The truth isn’t out just yet, but UFO enthusiasts shouldn’t get their hopes up that those “unidentified aerial phenomena” (UAP) – long known as UFOs – are of extraterrestrial origin. A declassified version of the latest U.S. defense-intelligence report is expected to be released to the public this month, but the government’s official conclusions are that any of the unexplained sightings are likely a mix of foreign surveillance, including drones, and airborne clutter such as weather balloons.

Such conclusions aren’t all that different from the June 2021 Preliminary Assessment: Unidentified Aerial Phenomena, released by the Office of the Director of National Intelligence (ODNI). It noted that UAP probably lacks a single explanation, and suggested that when individual UAP incidents are resolved these would fall into one of five potential explanatory categories: airborne clutter, natural atmospheric phenomena, USG or industry developmental programs, foreign adversary systems, and a catchall “other” bin.

“There is no single explanation that addresses the majority of UAP reports,” U.S. Defense Department spokesperson Sue Gough said via a statement. “We are collecting as much data as we can, following the data where it leads, and will share our findings whenever possible.”

What Is Other?

Four of the categories are straightforward – and clutter could include birds, balloons, drones, or even plastic bags caught in the wind; and natural phenomena could be something as simple as ice crystals and moisture that may register on some infrared and radar systems; while UAPs could also include classified programs by the U.S. government, as well as technologies from China or Russia. The issue is still what is meant by “other.”

That could certainly give those who “look to the skies” further ammunition that the government isn’t being so transparent.

The ODNI Preliminary Assessment only stated, “Although most of the UAP described in our dataset probably remain unidentified due to limited data or challenges to collection processing or analysis, we may require additional scientific knowledge to successfully collect on, analyze and characterize some of them. We would group such objects in this category pending scientific advances that allowed us to better understand them. The UAPTF intends to focus additional analysis on the small number of cases where a UAP appeared to display unusual flight characteristics or signature management.”

It sounds much like what the late Donald Rumsfeld, former secretary of defense, said while defending the Bush Administration’s decision to go into Iraq, namely, “There are things that we know we don’t know.”

The Final Word – Probably Not

There aren’t likely to be any answers that satisfy everyone’s curiosity on the matter, especially given the number of UAPs. It was in May of this year, that senior defense intelligence officials told members of Congress that the number of UAPs cataloged by the Pentagon’s newly formed task force had grown to 400. Only about half of the cases could be explained.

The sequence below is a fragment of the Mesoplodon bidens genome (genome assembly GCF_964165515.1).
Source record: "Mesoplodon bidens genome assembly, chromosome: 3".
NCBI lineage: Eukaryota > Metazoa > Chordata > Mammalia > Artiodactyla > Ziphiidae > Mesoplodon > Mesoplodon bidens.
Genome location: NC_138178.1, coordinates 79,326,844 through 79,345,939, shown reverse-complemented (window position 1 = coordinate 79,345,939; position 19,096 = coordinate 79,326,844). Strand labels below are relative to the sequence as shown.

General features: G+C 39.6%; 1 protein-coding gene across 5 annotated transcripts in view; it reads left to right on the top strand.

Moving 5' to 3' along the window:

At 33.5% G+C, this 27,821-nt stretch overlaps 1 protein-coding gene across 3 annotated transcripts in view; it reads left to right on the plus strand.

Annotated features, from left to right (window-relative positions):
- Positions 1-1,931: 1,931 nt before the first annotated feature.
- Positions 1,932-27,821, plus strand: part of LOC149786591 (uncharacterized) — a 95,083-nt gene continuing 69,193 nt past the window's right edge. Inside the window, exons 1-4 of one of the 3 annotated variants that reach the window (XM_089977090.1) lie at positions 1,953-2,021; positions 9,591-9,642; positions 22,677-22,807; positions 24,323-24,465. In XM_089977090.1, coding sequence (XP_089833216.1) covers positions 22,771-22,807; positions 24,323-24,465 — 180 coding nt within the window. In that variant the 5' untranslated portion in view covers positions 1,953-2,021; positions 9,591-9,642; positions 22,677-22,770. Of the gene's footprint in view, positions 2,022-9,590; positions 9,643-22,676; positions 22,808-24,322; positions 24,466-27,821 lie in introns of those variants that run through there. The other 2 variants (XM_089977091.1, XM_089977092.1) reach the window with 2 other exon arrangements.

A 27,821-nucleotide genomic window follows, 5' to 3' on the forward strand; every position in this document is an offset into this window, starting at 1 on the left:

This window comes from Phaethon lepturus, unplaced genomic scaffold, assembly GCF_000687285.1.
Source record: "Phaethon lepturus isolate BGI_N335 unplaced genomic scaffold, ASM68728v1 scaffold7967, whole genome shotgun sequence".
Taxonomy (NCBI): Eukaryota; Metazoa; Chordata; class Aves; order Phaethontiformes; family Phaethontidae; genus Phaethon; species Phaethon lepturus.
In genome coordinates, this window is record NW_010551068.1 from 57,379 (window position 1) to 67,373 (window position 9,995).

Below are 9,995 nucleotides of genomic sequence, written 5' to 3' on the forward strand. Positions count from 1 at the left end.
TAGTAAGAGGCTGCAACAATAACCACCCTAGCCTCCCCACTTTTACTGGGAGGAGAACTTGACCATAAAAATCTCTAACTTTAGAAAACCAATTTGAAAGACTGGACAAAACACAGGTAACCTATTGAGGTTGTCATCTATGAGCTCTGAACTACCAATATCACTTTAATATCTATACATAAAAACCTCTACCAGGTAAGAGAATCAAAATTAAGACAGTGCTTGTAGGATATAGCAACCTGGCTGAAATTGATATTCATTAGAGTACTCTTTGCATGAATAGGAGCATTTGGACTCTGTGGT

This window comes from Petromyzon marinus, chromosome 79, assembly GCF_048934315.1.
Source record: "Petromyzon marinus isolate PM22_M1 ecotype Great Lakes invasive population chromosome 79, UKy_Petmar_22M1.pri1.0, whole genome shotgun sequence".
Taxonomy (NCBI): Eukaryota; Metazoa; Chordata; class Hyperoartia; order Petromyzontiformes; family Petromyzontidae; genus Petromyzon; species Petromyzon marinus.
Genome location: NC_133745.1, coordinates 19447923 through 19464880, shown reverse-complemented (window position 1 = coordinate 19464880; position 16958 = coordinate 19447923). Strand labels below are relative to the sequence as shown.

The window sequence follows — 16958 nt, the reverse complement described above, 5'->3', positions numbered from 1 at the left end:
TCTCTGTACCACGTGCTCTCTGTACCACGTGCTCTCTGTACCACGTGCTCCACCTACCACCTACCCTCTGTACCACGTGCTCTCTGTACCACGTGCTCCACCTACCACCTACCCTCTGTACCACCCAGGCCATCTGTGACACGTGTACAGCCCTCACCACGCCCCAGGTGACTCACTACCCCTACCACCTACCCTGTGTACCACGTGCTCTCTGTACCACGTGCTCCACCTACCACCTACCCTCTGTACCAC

Though the officials said the analysis lacked the evidence suggesting any of the sightings were actually of alien spacecraft, most UAP reports will likely remain unresolved. This includes objects reportedly observed by Navy pilots that exhibited speed and maneuverability exceeding known aviation technology and lacking any visible means of propulsion. In other cases, some of the objects lacked traditional flight control surfaces.

“In many cases, observed phenomena are classified as ‘unidentified’ simply because sensors were not able to collect enough information to make a positive attribution,” Gough added. “We are working to mitigate these shortfalls for the future and to ensure we have sufficient data for our analysis.”

Project Blue Book

Between March 1952 and December 1969, the United States Air Force conducted a systematic study of UFOs as part of its “Project Blue Book,” which was headquartered at Wright-Patterson Air Force Base, Ohio, and initially directed by Captain Edward J. Ruppelt. It followed projects of a similar nature including Project Sign, established in 1947, and Project Grudge in 1948.

Project Blue Book had two goals, namely, to determine if UFOs were a threat to national security, and to scientifically analyze UFO-related data. By the time it was ended, it had collected 12,618 UFO reports, and concluded that most of them were misidentifications of natural phenomena – including clouds and stars – or conventional aircraft. Ruppelt, who has been widely regarded as an effective and objective investigator-manager, was reported to be genuinely perplexed by the UFO phenomenon.

He is also generally credited with coining the term “Unidentified Flying Objects.”

In his 1956 book, titled The Report on Unidentified Flying Objects, Ruppelt explained that the Air Force had two bitterly divided factions. There were those who believed such UFOs were alien in nature, while others were far more skeptical. Those in the former camp even included generals and top-grade civilians, and their views were backed up by some civilian scientists of the era.

The pending report is unlikely to change any minds, especially as it lacks any final conclusion. The truth may be out there, but an absolute explanation won’t likely be in the report.

Related News

Peter Suciu is a freelance writer who covers business technology and cyber security. He currently lives in Michigan and can be reached at You can follow him on Twitter: @PeterSuciu.